Syed Ali Shah Geelani, Hawk Among Separatist Leaders, Passes Away in Srinagar
Syed Ali Shah Geelani. (IANS file photo)
SRINAGAR – Veteran Kashmiri separatist leader Syed Ali Shah Geelani, known for his hardline views, passed away late on Sept. 1 in Srinagar city. He was 92.
Geelani passed away at his uptown Hyderpora residence here at around 10:30 p.m., family sources said.
He is survived by two sons and four daughters.
Born on Sept. 29, 1929, and having finished his studies at the Oriental College in Lahore, Geelani had, since his youth, been a prominent member of the Jamaat-e-Islami. He had always stood for the merger of Jammu and Kashmir with Pakistan.
He himself had fought and won assembly polls from north Kashmir’s Sopore constituency in 1972, 1977, and 1987.
Considered to be a hawk among the separatists, he opposed all Track II talks between Delhi and the Kashmiri separatist leadership.
Chairman of the separatist conglomerate, All Party Hurriyat Conference, he split it in 2003 after accusing some of its constituents of fielding dummy candidates in the state Assembly elections that year.
Geelani had also opposed the then Pakistan president General Pervez Musharraf’s 4-point formula on Kashmir.
In 2008, he founded his own party which he called Tehreek-e-Hurriyat.
In house arrest since 2008, he had, in 2016, refused to open the doors for the all-party delegation that came from Delhi to meet him.
Former Chief Minister Mehbooba Mufti was the first to condole his demise.
“Saddened by the news of Geelani Sahab’s passing away. We may not have agreed on most things but I respect him for his steadfastness & standing by his belief. May Allah Ta’aala grant him jannat & condolences to his family & well wishers,” Mehbooba said in a Twitter message.
Meanwhile, authorities imposed restrictions in the Kashmir Valley, including suspension of internet services.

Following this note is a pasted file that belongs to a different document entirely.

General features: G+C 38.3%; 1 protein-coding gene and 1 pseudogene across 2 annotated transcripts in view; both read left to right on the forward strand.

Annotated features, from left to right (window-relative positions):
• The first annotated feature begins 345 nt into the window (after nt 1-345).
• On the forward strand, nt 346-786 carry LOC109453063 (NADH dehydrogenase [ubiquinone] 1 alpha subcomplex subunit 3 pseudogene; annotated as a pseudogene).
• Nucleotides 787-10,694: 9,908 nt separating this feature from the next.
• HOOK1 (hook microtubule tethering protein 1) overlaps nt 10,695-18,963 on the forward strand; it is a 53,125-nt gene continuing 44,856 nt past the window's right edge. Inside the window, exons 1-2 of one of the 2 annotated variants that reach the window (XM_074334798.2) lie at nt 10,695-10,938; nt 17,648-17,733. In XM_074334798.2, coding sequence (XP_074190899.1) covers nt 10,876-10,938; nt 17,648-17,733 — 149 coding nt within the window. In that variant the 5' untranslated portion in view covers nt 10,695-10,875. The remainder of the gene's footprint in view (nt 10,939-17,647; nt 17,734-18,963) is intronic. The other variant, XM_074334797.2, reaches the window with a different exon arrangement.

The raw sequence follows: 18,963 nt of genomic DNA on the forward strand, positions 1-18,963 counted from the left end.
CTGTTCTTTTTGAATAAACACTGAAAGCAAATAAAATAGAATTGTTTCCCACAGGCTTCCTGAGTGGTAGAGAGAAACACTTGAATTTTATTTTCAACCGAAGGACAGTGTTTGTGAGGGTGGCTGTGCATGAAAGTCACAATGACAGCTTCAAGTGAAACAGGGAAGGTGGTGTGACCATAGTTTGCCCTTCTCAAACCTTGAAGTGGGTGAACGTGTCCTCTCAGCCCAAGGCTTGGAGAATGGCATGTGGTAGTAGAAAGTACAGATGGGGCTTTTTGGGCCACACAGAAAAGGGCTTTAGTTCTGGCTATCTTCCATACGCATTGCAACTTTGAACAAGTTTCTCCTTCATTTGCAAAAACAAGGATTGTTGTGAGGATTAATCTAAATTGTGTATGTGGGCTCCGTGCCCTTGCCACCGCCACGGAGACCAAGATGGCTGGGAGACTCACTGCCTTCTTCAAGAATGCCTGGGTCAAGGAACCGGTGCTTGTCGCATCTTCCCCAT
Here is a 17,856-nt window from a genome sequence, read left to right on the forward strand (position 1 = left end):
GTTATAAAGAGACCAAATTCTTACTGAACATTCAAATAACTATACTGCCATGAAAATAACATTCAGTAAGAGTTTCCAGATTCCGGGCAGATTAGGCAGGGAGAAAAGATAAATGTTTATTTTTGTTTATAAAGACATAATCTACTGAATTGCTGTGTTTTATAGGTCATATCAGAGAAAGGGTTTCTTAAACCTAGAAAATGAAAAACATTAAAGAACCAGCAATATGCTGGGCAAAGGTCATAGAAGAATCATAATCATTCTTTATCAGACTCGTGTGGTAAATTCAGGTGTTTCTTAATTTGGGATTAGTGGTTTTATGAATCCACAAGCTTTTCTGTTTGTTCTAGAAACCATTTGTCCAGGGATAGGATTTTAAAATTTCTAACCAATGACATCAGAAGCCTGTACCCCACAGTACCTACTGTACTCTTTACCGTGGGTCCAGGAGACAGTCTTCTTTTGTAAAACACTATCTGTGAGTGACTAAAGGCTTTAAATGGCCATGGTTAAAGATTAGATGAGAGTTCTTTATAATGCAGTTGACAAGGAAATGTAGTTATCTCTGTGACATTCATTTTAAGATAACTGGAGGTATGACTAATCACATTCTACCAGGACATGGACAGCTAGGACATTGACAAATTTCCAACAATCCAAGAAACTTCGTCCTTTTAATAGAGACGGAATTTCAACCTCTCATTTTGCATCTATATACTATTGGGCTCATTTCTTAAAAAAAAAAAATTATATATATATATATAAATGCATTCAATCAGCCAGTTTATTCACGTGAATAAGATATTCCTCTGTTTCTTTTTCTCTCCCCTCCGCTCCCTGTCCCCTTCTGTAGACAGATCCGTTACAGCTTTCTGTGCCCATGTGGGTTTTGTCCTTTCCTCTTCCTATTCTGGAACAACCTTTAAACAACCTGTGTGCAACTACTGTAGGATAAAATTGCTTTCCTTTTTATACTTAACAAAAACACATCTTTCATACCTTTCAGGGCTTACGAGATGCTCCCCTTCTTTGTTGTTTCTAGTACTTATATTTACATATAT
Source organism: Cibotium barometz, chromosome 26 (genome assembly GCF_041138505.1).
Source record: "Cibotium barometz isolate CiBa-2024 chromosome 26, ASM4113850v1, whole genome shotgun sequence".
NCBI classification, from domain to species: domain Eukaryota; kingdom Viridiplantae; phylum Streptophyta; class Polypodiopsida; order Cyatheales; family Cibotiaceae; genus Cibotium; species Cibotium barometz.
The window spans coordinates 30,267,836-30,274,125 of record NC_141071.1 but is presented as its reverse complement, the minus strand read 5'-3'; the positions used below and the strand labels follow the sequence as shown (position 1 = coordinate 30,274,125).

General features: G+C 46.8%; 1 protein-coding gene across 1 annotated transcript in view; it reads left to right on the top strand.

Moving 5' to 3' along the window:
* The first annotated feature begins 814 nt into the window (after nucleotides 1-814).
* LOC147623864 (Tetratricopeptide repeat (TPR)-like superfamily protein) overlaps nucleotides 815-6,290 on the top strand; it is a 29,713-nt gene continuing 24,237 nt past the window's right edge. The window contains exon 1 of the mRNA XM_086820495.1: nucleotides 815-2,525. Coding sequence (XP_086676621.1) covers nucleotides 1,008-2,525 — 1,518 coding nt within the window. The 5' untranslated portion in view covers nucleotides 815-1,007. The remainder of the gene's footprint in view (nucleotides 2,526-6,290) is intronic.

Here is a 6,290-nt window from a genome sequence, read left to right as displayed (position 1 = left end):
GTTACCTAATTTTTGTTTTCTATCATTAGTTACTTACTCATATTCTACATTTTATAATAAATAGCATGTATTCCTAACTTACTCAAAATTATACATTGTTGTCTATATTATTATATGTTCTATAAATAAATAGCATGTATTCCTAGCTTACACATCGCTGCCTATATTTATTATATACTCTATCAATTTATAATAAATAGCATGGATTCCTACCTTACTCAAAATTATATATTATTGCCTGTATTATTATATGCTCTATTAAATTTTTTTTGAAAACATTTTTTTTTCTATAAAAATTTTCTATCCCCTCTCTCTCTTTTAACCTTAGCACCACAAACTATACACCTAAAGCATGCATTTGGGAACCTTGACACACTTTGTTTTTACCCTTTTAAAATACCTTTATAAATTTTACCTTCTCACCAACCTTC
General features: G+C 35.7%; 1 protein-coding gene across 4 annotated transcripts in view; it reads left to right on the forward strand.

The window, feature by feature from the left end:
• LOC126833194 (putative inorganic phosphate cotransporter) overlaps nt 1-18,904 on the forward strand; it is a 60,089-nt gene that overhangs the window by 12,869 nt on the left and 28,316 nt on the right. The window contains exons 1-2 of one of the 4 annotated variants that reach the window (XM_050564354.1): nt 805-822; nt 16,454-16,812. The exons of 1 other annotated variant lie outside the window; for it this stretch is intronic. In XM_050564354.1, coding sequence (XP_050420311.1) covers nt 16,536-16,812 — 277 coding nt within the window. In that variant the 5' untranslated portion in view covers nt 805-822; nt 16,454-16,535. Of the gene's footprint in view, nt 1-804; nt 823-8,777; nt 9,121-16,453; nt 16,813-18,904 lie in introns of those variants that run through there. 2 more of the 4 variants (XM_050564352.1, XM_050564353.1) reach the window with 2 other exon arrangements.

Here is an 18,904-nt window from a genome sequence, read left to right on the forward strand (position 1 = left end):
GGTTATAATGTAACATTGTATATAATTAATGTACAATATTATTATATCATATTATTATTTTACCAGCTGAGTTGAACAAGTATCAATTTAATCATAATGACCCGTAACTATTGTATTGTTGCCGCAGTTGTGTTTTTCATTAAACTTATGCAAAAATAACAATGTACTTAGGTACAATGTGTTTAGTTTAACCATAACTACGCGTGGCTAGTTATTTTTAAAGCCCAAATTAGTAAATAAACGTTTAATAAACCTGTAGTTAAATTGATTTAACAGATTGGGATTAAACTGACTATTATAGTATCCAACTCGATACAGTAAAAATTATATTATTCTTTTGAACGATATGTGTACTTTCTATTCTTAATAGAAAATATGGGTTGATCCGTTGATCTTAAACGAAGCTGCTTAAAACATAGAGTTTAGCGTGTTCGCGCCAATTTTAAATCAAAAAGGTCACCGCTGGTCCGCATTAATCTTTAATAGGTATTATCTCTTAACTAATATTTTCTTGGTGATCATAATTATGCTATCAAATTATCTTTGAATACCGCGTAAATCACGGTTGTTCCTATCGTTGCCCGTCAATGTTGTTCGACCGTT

Geelani was buried on Sept. 2 in a local graveyard near his residence.
Former Chief Minister Omar Abdullah and other leaders including Sajad Gani Lone of the Peoples Conference, Hasnain Masoodi, Lok Sabha member and NC leader, expressed condolences on Geelani’s death.
No report of any major untoward incident was received from anywhere in the morning.
All markets, public transport, other businesses and educational institutions remained closed in the Valley as contingents of police and paramilitary forces remained deployed around sensitive places in the city and elsewhere.
His death has left a void in the separatist camp that might not be easy to bridge in the near future.
Ashraf Sehrai was his deputy in the Tehreek-e-Hurriyat and most supporters of Geelani looked upon Sehrai as his logical successor. However, Sehrai died of Covid infection while he was in prison on May 5, 2021. His death left the question of Geelani’s succession, as an icon of the separatist movement, wide open with apparently no successor in sight.
Geelani had senior colleagues and friends in the Jamaat, but after he broke away from them, the possibility of any senior leader of that organization succeeding Geelani was over.
Interestingly, when he broke away from the Jamaat, Geelani had taken away hardliners like him to Tehreek-e-Hurriyat, but none among them except Sehrai could claim succession.
In 2003, Geelani split the All Party Hurriyat Conference into the hardline faction headed by him and the moderate faction headed by Mirwaiz Umer Farooq.
Geelani worked with other separatists like Yasin Malik of the JKLF, Mirwaiz Umer Farooq of Awami Action Committee, Prof. Abdul Gani Bhat of the Muslim League, Molvi Abbas Ansari of J&K Ittihadul Muslimeen, and Bilal Gani Lone of Peoples Conference during his association with the All Party Hurriyat Conference.
Yet, there is no denying the fact that he continued to live in total mistrust of his Hurriyat colleagues and vice versa.
This had shut the option of anybody from the All Party Hurriyat Conference claiming to succeed him.
Among his two sons, Nayeem Geelani is a doctor and Naseem Geelani is an assistant professor in the local agricultural university.
Both of them have announced that they are not in the race to succeed their father in the separatist camp.
His son-in-law, Muhammad Altaf Shah, is presently lodged in the Tihar Jail after he was accused by the NIA of collecting funds to sponsor terrorism.
Despite having acted as Geelani’s spokesman for sometime, Altaf is not believed to have shoulders strong enough to step into the shoes of his father-in-law.
These developments rule out the possibility of anyone in the present day separatist camp to succeed Geelani as an icon of separatism in Kashmir.